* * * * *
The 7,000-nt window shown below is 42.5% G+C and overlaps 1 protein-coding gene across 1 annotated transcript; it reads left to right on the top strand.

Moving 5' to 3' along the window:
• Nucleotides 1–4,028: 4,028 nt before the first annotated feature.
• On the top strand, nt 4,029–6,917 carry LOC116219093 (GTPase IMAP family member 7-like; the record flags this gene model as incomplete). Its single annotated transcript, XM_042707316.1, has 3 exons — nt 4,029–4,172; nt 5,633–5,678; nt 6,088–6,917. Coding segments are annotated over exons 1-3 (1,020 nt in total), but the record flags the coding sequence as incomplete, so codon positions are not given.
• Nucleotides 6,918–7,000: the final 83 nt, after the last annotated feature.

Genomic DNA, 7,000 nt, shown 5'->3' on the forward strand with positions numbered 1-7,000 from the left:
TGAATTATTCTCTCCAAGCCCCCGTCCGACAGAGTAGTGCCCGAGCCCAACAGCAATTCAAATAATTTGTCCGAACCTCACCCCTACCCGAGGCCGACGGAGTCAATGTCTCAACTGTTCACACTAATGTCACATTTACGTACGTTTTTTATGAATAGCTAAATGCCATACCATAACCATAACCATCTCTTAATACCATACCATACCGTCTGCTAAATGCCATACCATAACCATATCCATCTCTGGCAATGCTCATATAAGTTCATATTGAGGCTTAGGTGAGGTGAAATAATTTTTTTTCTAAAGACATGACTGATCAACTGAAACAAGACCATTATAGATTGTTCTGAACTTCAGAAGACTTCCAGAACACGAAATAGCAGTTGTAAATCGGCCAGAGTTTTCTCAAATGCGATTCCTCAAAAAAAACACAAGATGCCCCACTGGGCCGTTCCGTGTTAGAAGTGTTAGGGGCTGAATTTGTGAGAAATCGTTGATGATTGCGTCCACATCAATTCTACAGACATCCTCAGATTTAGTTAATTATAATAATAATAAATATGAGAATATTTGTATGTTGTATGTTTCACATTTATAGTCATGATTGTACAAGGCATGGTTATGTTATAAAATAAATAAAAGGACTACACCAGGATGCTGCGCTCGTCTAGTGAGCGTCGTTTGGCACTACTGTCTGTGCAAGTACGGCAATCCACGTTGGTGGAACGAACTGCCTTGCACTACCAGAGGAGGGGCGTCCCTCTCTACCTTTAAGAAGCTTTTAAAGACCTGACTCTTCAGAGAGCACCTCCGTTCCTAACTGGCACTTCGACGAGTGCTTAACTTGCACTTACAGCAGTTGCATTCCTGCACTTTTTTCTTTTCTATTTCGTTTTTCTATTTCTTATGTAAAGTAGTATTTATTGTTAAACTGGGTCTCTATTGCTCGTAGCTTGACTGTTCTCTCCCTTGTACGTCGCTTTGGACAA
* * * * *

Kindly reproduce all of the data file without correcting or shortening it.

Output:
The 7,000-nt window shown below is 42.5% G+C and overlaps 1 protein-coding gene across 1 annotated transcript; it reads left to right on the top strand.

Moving 5' to 3' along the window:
• Nucleotides 1–4,028: 4,028 nt before the first annotated feature.
• On the top strand, nt 4,029–6,917 carry LOC116219093 (GTPase IMAP family member 7-like; the record flags this gene model as incomplete). Its single annotated transcript, XM_042707316.1, has 3 exons — nt 4,029–4,172; nt 5,633–5,678; nt 6,088–6,917. Coding segments are annotated over exons 1-3 (1,020 nt in total), but the record flags the coding sequence as incomplete, so codon positions are not given.
• Nucleotides 6,918–7,000: the final 83 nt, after the last annotated feature.

Genomic DNA, 7,000 nt, shown 5'->3' on the forward strand with positions numbered 1-7,000 from the left:
TGAATTATTCTCTCCAAGCCCCCGTCCGACAGAGTAGTGCCCGAGCCCAACAGCAATTCAAATAATTTGTCCGAACCTCACCCCTACCCGAGGCCGACGGAGTCAATGTCTCAACTGTTCACACTAATGTCACATTTACGTACGTTTTTTATGAATAGCTAAATGCCATACCATAACCATAACCATCTCTTAATACCATACCATACCGTCTGCTAAATGCCATACCATAACCATATCCATCTCTGGCAATGCTCATATAAGTTCATATTGAGGCTTAGGTGAGGTGAAATAATTTTTTTTCTAAAGACATGACTGATCAACTGAAACAAGACCATTATAGATTGTTCTGAACTTCAGAAGACTTCCAGAACACGAAATAGCAGTTGTAAATCGGCCAGAGTTTTCTCAAATGCGATTCCTCAAAAAAAACACAAGATGCCCCACTGGGCCGTTCCGTGTTAGAAGTGTTAGGGGCTGAATTTGTGAGAAATCGTTGATGATTGCGTCCACATCAATTCTACAGACATCCTCAGATTTAGTTAATTATAATAATAATAAATATGAGAATATTTGTATGTTGTATGTTTCACATTTATAGTCATGATTGTACAAGGCATGGTTATGTTATAAAATAAATAAAAGGACTACACCAGGATGCTGCGCTCGTCTAGTGAGCGTCGTTTGGCACTACTGTCTGTGCAAGTACGGCAATCCACGTTGGTGGAACGAACTGCCTTGCACTACCAGAGGAGGGGCGTCCCTCTCTACCTTTAAGAAGCTTTTAAAGACCTGACTCTTCAGAGAGCACCTCCGTTCCTAACTGGCACTTCGACGAGTGCTTAACTTGCACTTACAGCAGTTGCATTCCTGCACTTTTTTCTTTTCTATTTCGTTTTTCTATTTCTTATGTAAAGTAGTATTTATTGTTAAACTGGGTCTCTATTGCTCGTAGCTTGACTGTTCTCTCCCTTGTACGTCGCTTTGGACAA